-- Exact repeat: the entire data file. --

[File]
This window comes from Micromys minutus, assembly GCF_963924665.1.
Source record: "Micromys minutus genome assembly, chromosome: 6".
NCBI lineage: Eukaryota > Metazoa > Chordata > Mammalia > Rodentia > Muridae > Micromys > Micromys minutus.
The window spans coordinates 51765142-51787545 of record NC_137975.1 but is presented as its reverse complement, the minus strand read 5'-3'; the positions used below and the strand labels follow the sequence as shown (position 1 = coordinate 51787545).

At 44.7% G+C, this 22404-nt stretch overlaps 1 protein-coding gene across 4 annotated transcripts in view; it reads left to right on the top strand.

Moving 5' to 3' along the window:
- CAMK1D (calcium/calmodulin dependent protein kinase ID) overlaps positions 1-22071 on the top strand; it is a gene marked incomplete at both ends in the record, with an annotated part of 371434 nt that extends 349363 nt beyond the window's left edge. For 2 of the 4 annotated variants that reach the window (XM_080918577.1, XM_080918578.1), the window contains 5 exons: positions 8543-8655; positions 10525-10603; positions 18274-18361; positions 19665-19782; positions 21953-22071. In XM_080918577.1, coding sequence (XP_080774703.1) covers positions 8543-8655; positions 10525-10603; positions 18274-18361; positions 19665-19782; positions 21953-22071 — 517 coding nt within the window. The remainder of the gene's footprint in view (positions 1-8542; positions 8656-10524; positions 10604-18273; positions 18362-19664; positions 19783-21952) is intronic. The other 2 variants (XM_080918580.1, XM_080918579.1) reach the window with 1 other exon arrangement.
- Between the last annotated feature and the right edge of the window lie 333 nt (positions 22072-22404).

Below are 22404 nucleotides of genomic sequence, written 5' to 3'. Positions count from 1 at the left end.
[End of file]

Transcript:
This window comes from Micromys minutus, assembly GCF_963924665.1.
Source record: "Micromys minutus genome assembly, chromosome: 6".
NCBI lineage: Eukaryota > Metazoa > Chordata > Mammalia > Rodentia > Muridae > Micromys > Micromys minutus.
The window spans coordinates 51765142-51787545 of record NC_137975.1 but is presented as its reverse complement, the minus strand read 5'-3'; the positions used below and the strand labels follow the sequence as shown (position 1 = coordinate 51787545).

At 44.7% G+C, this 22404-nt stretch overlaps 1 protein-coding gene across 4 annotated transcripts in view; it reads left to right on the top strand.

Moving 5' to 3' along the window:
- CAMK1D (calcium/calmodulin dependent protein kinase ID) overlaps positions 1-22071 on the top strand; it is a gene marked incomplete at both ends in the record, with an annotated part of 371434 nt that extends 349363 nt beyond the window's left edge. For 2 of the 4 annotated variants that reach the window (XM_080918577.1, XM_080918578.1), the window contains 5 exons: positions 8543-8655; positions 10525-10603; positions 18274-18361; positions 19665-19782; positions 21953-22071. In XM_080918577.1, coding sequence (XP_080774703.1) covers positions 8543-8655; positions 10525-10603; positions 18274-18361; positions 19665-19782; positions 21953-22071 — 517 coding nt within the window. The remainder of the gene's footprint in view (positions 1-8542; positions 8656-10524; positions 10604-18273; positions 18362-19664; positions 19783-21952) is intronic. The other 2 variants (XM_080918580.1, XM_080918579.1) reach the window with 1 other exon arrangement.
- Between the last annotated feature and the right edge of the window lie 333 nt (positions 22072-22404).

Below are 22404 nucleotides of genomic sequence, written 5' to 3'. Positions count from 1 at the left end.